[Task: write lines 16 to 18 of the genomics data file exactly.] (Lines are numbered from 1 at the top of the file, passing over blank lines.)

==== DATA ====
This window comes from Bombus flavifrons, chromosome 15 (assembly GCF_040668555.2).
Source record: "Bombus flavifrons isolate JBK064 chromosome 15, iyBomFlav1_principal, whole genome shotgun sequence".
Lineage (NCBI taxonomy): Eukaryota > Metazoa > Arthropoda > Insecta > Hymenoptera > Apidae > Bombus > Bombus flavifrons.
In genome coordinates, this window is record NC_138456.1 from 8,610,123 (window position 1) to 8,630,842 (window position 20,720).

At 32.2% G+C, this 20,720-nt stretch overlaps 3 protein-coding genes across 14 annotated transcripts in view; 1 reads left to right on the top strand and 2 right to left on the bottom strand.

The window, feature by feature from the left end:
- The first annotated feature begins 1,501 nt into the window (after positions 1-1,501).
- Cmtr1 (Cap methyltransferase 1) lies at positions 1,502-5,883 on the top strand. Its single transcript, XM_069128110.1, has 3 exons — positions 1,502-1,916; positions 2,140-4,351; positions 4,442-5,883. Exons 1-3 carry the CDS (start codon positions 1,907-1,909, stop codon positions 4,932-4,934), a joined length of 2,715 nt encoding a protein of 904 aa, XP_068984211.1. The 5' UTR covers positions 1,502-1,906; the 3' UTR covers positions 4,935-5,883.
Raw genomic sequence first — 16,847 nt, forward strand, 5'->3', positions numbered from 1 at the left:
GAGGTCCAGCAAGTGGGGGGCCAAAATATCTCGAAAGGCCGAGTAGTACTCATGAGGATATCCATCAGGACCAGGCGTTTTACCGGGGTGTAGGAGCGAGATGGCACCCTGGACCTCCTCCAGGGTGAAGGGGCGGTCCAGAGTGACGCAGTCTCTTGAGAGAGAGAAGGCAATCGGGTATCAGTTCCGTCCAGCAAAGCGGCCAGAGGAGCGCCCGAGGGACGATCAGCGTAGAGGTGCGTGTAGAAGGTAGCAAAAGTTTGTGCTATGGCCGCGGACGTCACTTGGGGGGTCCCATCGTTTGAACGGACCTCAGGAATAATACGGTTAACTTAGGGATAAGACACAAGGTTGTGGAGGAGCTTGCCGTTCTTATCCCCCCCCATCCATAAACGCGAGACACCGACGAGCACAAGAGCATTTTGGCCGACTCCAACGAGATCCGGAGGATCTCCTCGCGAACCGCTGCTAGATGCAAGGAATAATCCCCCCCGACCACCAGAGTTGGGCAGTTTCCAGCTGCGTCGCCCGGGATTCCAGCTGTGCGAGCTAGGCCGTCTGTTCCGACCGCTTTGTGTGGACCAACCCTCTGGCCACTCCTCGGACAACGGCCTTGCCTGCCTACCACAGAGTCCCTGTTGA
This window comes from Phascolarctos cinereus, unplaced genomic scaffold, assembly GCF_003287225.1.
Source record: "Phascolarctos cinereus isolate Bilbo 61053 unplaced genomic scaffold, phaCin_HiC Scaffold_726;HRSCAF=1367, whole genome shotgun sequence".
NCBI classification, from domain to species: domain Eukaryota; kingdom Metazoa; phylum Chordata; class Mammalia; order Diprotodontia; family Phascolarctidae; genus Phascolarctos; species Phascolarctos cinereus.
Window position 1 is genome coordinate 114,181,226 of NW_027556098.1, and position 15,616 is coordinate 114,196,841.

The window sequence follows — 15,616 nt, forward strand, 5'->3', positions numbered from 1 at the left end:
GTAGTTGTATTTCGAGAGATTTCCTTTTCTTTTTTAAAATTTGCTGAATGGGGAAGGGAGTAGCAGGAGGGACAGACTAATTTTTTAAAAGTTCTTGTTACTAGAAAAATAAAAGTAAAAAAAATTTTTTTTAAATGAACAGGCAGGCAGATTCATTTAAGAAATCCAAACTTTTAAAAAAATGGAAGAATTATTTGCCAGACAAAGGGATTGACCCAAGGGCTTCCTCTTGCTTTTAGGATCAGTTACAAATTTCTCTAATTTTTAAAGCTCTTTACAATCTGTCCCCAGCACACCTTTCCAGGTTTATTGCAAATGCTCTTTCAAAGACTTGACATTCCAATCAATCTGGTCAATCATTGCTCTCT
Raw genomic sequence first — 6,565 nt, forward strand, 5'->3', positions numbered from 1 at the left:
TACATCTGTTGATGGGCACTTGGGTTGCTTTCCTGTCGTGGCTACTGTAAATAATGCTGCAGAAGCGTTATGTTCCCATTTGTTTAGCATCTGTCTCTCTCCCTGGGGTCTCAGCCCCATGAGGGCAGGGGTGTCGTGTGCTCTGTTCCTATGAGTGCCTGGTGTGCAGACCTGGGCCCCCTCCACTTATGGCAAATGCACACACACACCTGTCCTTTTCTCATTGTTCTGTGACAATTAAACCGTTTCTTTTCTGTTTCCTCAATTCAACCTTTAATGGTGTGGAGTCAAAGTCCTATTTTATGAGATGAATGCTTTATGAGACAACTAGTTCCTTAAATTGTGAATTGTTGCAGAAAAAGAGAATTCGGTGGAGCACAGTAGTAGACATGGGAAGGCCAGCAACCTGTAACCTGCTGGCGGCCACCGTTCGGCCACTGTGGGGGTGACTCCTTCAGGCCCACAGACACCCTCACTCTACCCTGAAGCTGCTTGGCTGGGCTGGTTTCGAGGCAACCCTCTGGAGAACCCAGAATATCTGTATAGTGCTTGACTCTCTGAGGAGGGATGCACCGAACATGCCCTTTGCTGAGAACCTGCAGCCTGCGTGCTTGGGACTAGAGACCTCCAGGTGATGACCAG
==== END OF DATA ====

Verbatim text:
GTAGTTGTATTTCGAGAGATTTCCTTTTCTTTTTTAAAATTTGCTGAATGGGGAAGGGAGTAGCAGGAGGGACAGACTAATTTTTTAAAAGTTCTTGTTACTAGAAAAATAAAAGTAAAAAAAATTTTTTTTAAATGAACAGGCAGGCAGATTCATTTAAGAAATCCAAACTTTTAAAAAAATGGAAGAATTATTTGCCAGACAAAGGGATTGACCCAAGGGCTTCCTCTTGCTTTTAGGATCAGTTACAAATTTCTCTAATTTTTAAAGCTCTTTACAATCTGTCCCCAGCACACCTTTCCAGGTTTATTGCAAATGCTCTTTCAAAGACTTGACATTCCAATCAATCTGGTCAATCATTGCTCTCT
Raw genomic sequence first — 6,565 nt, forward strand, 5'->3', positions numbered from 1 at the left:
TACATCTGTTGATGGGCACTTGGGTTGCTTTCCTGTCGTGGCTACTGTAAATAATGCTGCAGAAGCGTTATGTTCCCATTTGTTTAGCATCTGTCTCTCTCCCTGGGGTCTCAGCCCCATGAGGGCAGGGGTGTCGTGTGCTCTGTTCCTATGAGTGCCTGGTGTGCAGACCTGGGCCCCCTCCACTTATGGCAAATGCACACACACACCTGTCCTTTTCTCATTGTTCTGTGACAATTAAACCGTTTCTTTTCTGTTTCCTCAATTCAACCTTTAATGGTGTGGAGTCAAAGTCCTATTTTATGAGATGAATGCTTTATGAGACAACTAGTTCCTTAAATTGTGAATTGTTGCAGAAAAAGAGAATTCGGTGGAGCACAGTAGTAGACATGGGAAGGCCAGCAACCTGTAACCTGCTGGCGGCCACCGTTCGGCCACTGTGGGGGTGACTCCTTCAGGCCCACAGACACCCTCACTCTACCCTGAAGCTGCTTGGCTGGGCTGGTTTCGAGGCAACCCTCTGGAGAACCCAGAATATCTGTATAGTGCTTGACTCTCTGAGGAGGGATGCACCGAACATGCCCTTTGCTGAGAACCTGCAGCCTGCGTGCTTGGGACTAGAGACCTCCAGGTGATGACCAG